Athens, Ga. – David Satcher, the current director of the Center of Excellence on Health Disparities at the Morehouse School of Medicine and former U.S. Surgeon General, will deliver the keynote address for the tenth annual University of Georgia African-American Families Conference on March 28 at 9 a.m. at the Classic Center in Athens.
Judge Glenda Hatchett, who presides over the syndicated television show, “Judge Hatchett,” will speak as part of the conference at 7 p.m. on March 27 at the Georgia Center for Continuing Education Conference Center and Hotel.
The theme of this year’s African-American Families Conference is “Triumphs and Challenges: African Americans Moving Forward.” To view the preliminary agenda for the conference and the registration brochure, visit www.ssw.uga.edu. Sessions will focus on topics including addiction, child welfare, aging, mental health, spirituality, criminal justice and health. Participants in the full conference must register and pay a registration fee; however, the evening with Judge Hatchett is free and open to the public.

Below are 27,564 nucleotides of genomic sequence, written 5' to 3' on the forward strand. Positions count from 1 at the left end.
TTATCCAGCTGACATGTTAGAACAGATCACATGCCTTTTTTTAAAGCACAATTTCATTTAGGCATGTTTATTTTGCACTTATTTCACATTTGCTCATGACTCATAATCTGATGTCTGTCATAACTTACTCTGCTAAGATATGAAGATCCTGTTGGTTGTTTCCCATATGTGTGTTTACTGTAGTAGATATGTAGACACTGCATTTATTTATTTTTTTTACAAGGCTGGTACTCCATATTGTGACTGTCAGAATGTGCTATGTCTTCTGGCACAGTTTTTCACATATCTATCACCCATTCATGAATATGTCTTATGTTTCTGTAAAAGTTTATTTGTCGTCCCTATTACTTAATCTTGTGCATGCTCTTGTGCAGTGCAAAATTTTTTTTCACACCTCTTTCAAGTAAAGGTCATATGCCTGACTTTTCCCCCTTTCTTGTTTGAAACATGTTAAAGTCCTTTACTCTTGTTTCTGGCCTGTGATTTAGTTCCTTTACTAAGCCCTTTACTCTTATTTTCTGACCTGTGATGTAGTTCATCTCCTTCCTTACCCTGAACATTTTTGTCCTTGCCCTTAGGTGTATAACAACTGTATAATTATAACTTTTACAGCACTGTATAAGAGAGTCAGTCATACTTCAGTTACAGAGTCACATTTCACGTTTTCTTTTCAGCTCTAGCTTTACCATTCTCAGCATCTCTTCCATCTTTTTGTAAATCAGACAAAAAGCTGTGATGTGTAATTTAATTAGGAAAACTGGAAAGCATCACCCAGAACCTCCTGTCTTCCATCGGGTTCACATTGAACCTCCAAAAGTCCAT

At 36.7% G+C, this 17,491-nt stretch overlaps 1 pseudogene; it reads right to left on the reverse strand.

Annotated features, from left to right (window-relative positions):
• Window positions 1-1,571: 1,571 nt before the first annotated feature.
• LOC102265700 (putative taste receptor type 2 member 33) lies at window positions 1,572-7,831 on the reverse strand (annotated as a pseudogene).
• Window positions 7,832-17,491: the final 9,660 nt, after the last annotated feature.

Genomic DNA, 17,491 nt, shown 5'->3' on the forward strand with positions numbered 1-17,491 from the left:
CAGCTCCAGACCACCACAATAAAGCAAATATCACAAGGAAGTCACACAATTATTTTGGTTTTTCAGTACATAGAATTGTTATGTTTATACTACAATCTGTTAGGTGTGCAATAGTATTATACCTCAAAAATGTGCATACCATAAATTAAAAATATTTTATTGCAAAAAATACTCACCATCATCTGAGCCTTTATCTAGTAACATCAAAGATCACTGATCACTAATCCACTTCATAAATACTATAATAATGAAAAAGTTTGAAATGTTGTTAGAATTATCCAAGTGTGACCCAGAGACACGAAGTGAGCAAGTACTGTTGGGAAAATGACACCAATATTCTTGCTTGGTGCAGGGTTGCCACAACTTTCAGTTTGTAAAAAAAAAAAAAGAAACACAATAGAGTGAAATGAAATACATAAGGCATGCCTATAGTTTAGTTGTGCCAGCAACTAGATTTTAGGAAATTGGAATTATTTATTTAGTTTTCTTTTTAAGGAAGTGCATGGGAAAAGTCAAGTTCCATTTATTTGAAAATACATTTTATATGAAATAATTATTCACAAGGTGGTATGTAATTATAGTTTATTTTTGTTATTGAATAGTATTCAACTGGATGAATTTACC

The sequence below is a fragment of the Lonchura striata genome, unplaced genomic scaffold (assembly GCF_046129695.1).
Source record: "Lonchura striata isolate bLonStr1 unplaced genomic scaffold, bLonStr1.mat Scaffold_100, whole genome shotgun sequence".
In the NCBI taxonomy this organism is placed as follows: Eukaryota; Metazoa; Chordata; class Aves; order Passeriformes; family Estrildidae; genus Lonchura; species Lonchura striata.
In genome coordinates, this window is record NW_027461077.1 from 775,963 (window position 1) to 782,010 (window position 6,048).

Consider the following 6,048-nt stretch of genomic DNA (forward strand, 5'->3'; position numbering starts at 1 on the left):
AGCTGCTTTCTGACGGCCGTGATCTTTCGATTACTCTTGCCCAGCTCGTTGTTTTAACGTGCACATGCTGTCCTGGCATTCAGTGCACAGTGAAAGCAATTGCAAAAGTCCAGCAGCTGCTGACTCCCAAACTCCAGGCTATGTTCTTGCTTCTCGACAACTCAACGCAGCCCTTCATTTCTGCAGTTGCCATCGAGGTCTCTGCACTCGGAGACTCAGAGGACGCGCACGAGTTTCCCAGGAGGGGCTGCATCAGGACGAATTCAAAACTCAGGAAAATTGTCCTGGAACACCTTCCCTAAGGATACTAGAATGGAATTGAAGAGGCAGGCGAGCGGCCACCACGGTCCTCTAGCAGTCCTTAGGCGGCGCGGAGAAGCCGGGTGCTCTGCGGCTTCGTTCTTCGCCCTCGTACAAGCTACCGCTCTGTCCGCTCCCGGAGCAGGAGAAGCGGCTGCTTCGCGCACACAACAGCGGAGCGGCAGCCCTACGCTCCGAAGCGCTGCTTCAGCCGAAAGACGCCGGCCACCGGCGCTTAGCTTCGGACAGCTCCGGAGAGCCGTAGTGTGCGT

The conference is co-sponsored by the University of Georgia School of Social Work, the Office of the Vice President for Public Service and Outreach, the Carl Vinson Institute of Government, the Office of Institutional Diversity and the Institute for African American Studies.
Dr. Satcher completed his four-year term as the sixteenth surgeon general of the United States in Feb. 2002. He also served as assistant secretary for health in the department of health and human services from Feb. 1998 to Jan. 2001, making him only the second person in history to have held both positions simultaneously. He was director of the Centers for Disease Control and Prevention from 1993 to 1998.
Glenda Hatchett appears on the syndicated television show “Judge Hatchett,” which is in its eighth season, and is author of the national bestseller, Say What You Mean, Mean What You Say. Judge Hatchett serves as national spokeswoman for Court Appointed Special Advocates, a non-profit volunteer organization that trains volunteers to represent abused and neglected children and to help them navigate the court system.
The UGA School of Social Work has approved six core hours for social workers in Georgia who attend the conference in compliance with the Georgia Composite Board of Professional Counselors, Social Workers and Marriage and Family Therapists.